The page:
By Balazs Koranyi
FRANKFURT (Reuters) - European Central Bank policymakers stood firmly behind plans to keep raising interest rates even if that pushes the bloc into recession and stirs political resentment as fresh data pointed to higher than feared inflation.
The ECB doubled its deposit rate to 1.5% on Thursday and promised more tightening in the months to come in a bid to prevent sky high price growth from getting entrenched, rebuffing a round of government criticism that it was exacerbating the downturn.
Slight tweaks to the ECB's message, like the admission a recession was possible or the omission of a reference to "several" rate hikes, had led some to think the bank may be getting cold feet. But policymakers on Friday appeared to be on message that rates will keep going up.
"It will go even higher in December and the first months of next year," ECB policymaker Peter Kazimir said on Friday.
"We will cross the neutral rate -- regardless of where anyone currently sees it -- like a runaway train," Kazimir, Slovakia's central bank chief, said in unusually hawkish comments. "We need to get monetary policy into the so-called restrictive environment, at least for a certain period."
Estonia's governor Madis Müller and Gediminas Simkus from Lithuania also made the case for more action even if Bank of France head Francois Villeroy de Galhau attempted to temper the message, saying that December's increase will not necessarily have to be 75 basis points.
More rate hikes are likely to irk the bloc's political leaders, who fear that the ECB is inflicting pain on people already suffering from soaring energy prices.
French President Emmanuel Macron and Italian Prime Minister Giorgia Meloni have both expressed frustration with the ECB in recent days, arguing that its fastest ever policy tightening could intensify the downturn.
The flurry of ECB comments came just as fresh data pointed to inflation being even higher than feared.
The bank's own Survey of Professional Forecasters, a key input in policy deliberations showed inflation, now running at almost 10%, holding above the ECB's 2% target indefinitely and only falling to 2.4% by 2024.
Fresh inflation figures out of Germany, France and Italy on Friday all exceeded forecasts with only Spain coming in under expectations, suggesting price growth in the bloc as a whole likely accelerated, confounding expectations for a drop.
Italian inflation soared to 12.8% in October, Germany hit 11.6% while French inflation was 7.1%, all well above forecasts.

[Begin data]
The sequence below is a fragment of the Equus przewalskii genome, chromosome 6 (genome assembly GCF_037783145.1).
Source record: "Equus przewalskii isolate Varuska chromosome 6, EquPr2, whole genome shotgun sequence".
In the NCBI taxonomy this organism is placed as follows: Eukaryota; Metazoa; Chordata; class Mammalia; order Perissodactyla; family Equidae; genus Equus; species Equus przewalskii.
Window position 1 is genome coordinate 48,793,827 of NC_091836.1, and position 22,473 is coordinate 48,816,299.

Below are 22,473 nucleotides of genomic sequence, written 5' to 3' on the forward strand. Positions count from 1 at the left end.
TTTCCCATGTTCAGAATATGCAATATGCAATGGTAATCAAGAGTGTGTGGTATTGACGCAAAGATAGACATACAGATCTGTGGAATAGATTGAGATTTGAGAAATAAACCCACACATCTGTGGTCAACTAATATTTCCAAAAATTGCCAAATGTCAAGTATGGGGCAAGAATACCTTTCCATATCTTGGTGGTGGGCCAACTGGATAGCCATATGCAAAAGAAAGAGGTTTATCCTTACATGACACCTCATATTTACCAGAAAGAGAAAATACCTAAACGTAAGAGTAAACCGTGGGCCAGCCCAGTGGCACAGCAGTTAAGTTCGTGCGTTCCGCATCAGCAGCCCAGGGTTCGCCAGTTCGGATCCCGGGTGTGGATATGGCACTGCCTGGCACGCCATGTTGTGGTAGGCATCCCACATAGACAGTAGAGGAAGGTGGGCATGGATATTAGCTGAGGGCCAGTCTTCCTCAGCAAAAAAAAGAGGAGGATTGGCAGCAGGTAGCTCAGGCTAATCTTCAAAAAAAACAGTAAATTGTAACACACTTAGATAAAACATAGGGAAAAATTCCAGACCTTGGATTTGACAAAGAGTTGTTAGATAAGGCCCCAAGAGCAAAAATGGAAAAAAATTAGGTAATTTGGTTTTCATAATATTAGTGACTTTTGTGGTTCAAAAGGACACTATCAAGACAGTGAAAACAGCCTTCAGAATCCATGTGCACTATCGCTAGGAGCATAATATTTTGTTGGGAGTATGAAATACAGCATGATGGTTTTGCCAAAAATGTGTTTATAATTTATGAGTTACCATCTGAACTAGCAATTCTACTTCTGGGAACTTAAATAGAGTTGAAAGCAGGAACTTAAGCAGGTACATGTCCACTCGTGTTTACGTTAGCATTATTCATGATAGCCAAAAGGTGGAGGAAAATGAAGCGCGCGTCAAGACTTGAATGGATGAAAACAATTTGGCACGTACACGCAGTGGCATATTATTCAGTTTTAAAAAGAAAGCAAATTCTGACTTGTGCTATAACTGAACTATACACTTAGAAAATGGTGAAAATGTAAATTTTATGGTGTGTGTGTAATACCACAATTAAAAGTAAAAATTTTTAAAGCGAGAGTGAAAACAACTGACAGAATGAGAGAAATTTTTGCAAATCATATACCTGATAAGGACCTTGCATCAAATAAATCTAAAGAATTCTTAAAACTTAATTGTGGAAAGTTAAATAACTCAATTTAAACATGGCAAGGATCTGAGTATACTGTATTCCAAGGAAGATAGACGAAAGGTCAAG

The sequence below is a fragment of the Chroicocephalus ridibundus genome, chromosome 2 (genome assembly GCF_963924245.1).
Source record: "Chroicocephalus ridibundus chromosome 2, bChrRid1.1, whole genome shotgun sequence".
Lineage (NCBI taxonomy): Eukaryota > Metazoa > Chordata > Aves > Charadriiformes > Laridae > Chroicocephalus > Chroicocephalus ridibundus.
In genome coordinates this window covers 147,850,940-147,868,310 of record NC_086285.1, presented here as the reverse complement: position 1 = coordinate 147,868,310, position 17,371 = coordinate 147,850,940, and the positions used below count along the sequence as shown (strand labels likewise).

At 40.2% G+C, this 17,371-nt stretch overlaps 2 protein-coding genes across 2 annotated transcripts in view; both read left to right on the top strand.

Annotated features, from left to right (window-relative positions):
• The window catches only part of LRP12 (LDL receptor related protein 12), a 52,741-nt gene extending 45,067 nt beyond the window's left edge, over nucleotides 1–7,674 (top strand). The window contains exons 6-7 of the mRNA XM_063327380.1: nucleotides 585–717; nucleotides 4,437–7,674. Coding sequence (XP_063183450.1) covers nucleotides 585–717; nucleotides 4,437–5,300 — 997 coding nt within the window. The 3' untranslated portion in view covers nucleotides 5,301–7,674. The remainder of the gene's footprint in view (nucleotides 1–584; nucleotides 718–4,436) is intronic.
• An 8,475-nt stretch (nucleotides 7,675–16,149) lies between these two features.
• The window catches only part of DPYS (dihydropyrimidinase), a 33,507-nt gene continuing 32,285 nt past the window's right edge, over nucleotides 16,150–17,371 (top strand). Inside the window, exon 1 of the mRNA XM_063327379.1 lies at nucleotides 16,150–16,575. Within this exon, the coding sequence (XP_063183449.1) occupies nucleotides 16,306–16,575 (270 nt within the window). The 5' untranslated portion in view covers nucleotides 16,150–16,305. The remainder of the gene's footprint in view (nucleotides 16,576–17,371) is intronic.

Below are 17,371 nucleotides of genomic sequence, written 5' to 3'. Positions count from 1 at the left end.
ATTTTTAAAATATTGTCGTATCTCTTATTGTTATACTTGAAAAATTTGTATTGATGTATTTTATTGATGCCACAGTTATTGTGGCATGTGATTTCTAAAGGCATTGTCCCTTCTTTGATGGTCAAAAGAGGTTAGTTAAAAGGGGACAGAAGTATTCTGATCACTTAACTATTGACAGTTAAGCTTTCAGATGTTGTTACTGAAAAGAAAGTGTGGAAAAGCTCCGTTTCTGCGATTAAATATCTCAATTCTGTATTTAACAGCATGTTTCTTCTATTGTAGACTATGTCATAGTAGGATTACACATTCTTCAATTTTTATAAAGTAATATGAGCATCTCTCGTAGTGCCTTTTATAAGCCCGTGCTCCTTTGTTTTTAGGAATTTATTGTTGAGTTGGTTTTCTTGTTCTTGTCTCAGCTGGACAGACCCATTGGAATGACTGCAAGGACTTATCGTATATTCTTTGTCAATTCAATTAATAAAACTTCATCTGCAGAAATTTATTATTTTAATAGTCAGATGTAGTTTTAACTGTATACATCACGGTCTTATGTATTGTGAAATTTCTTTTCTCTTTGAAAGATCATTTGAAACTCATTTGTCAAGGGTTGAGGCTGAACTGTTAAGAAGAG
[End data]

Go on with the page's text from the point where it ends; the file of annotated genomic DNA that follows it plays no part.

The string of data and ECB comments kept markets volatile on Friday.
Investors now see ECB rates peaking at around 2.75%, above levels near 2.5% seen on Thursday after the ECB's rate hike and language tweaks.
But the peak was priced at over 3% just days ago, indicating that investors remain unsure just how high rates need to go to tame inflation. Yields on ten-year German government bonds, a benchmark for the bloc, jumped 13 basis points, erasing nearly all of Thursday's fall.
The policymakers' reinforcement of the rate hike message comes as a recession now looks almost certain, and will likely prompt a barrage of further criticism from European leaders.
The ECB's survey predicted economic growth would total just 0.1% next year and there would be three quarters of negative growth starting with the third quarter of 2022, producing a cumulative decline of 0.7%.
But ECB chief Christine Lagarde pushed back on the criticism on Thursday, arguing that breaking inflation was the ECB's chief mission and governments could help by providing targeted support for the most vulnerable.
Highlighting the risk, major global companies including Amazon, Unilever and Reckitt Beckiser this week gave the starkest warnings yet on the challenges facing European consumers this winter.
"Fuel cost and the impacts of the Ukraine war are hitting the economies in Europe even harder than the U.S., and that's showing up in consumer spend," Brian Olsavsky, Amazon's chief financial officer, told reporters. Unilever, maker of more than 400 brands including Persil detergent and Ben & Jerry's ice cream, on Thursday also gave a dire assessment.
"Consumer sentiment in Europe is at an all time low," Chief Financial Officer Graeme Pitkethly told reporters, warning of fears of a "confluence of events" with energy prices and inflation rising and households' savings waning.
(Additional reporting by Matt Schuffham and Andrius Sytas; editing by John Stonestreet and Toby Chopra)